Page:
Cloudsweeper Project Estimates Your Inbox's Worth to Criminals
The Cloudsweeper project, which looks for passwords and other info in your inbox, can take a Gmail account and put a price on it, but the research aims to go deeper.People who have ever wondered why online criminals would want to gain access to their email accounts now have a way to find out: Two researchers at the University of Illinois at Chicago have created an online service that checks a person's Gmail account for sensitive information, offers to encrypt the information and then estimates how much access to the account would be worth on the black market. The service, called Cloudsweeper, sifts through a person's inbox looking for password-reset or account-recovery emails as well as other sensitive account information. If it finds clear-text passwords, the service will offer to encrypt them. Then, the service will use current prices found on black-hat forums to put a price on the user's inbox. Most people do not consider how much they rely on a single email address for the security of their other accounts, Peter Snyder, a Ph.D. student in computer science at the University of Illinois at Chicago and the primary lead on the Cloudsweeper project, told eWEEK. "The fact that your one email account, in reality, can give someone access to a hundred other accounts really catches people by surprise," Snyder said.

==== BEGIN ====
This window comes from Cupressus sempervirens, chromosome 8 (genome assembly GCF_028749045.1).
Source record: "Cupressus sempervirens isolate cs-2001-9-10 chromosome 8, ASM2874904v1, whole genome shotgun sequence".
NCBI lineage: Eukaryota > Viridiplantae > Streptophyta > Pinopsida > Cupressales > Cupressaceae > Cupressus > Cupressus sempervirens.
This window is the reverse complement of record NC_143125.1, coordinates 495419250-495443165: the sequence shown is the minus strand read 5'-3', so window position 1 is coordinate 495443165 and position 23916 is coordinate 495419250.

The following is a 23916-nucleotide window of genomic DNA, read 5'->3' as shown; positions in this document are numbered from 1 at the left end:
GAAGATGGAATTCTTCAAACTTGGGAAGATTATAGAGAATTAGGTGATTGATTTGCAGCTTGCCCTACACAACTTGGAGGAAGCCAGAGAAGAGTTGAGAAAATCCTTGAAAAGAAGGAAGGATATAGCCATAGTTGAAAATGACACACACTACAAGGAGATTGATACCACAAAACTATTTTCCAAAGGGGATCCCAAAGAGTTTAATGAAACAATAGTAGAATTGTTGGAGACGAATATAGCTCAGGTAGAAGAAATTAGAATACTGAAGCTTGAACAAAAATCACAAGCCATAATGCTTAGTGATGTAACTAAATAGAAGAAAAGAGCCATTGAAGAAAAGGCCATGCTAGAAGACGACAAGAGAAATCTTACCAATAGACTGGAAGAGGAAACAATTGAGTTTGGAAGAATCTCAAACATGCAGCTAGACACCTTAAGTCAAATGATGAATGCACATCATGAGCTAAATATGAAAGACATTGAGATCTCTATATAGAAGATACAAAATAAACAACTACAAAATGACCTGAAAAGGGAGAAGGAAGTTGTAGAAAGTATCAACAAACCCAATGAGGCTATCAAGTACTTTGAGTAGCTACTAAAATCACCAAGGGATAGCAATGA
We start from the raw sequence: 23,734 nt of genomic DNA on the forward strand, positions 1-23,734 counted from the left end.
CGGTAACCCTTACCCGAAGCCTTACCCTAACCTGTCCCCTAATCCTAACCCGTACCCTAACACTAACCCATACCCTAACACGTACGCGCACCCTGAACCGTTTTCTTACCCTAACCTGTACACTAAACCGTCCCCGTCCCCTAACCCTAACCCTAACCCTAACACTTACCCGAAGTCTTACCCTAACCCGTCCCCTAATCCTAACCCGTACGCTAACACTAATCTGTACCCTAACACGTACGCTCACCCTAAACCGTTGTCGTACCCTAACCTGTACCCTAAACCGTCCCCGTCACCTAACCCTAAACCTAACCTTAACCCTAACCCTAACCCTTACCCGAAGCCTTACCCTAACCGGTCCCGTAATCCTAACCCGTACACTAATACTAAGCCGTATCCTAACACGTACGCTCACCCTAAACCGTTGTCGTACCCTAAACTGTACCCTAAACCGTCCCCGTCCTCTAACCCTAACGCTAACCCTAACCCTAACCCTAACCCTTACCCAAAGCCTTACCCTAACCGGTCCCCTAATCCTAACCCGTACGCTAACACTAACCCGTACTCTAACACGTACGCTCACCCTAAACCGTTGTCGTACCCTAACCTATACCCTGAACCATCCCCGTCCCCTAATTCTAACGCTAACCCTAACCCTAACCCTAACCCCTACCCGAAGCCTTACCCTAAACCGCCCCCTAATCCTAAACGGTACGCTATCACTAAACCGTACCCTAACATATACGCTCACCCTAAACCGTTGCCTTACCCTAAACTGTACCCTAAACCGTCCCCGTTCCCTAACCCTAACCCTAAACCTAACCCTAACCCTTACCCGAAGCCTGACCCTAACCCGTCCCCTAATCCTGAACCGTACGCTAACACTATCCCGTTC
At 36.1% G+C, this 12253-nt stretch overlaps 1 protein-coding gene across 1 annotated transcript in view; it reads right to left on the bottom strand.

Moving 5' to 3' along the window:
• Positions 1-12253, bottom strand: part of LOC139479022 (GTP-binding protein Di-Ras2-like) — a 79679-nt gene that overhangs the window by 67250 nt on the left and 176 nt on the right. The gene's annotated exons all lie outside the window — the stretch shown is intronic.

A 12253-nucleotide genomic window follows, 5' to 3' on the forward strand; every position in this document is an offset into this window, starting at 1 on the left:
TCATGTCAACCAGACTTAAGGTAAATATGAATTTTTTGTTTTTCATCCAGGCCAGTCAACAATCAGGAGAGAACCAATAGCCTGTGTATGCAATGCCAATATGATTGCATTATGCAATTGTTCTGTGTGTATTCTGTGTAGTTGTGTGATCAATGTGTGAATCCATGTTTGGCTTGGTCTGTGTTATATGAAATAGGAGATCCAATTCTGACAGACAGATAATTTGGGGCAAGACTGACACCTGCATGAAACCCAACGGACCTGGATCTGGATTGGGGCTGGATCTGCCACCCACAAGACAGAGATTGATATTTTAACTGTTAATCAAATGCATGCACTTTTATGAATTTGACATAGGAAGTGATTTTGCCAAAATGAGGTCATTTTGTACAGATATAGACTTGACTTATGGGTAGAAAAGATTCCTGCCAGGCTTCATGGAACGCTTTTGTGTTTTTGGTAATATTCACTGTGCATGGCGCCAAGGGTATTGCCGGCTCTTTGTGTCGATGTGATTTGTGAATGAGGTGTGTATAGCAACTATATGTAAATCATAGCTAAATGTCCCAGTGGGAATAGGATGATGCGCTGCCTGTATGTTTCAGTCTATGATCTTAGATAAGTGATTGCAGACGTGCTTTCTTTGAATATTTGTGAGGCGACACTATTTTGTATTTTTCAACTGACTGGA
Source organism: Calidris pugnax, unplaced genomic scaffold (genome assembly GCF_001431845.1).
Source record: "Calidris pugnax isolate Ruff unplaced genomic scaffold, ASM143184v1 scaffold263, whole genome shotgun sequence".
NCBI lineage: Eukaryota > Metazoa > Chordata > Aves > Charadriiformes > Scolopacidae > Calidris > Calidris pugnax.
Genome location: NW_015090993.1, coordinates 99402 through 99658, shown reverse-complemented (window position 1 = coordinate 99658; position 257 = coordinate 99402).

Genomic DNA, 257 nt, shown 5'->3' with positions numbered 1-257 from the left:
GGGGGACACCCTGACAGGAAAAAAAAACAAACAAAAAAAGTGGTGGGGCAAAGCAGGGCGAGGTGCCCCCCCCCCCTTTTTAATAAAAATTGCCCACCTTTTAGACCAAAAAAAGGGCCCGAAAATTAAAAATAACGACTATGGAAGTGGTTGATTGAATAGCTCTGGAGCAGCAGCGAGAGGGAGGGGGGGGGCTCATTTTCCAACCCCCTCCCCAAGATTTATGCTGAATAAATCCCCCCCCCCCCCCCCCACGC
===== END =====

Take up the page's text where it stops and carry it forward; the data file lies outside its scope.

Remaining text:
While the use of easy-to-guess passwords and the reuse of a single password across multiple accounts are the major threats to the security of online accounts, criminals are increasingly finding ways to abuse the account-recovery options of online services. In June 2012, attackers intent on taking control of Web-infrastructure firm CloudFlare rerouted the CEO's voice mail and then used his Gmail account recovery to reset corporate passwords. While the company reacted quickly, the attackers gained access to sensitive corporate accounts before CloudFlare regained control.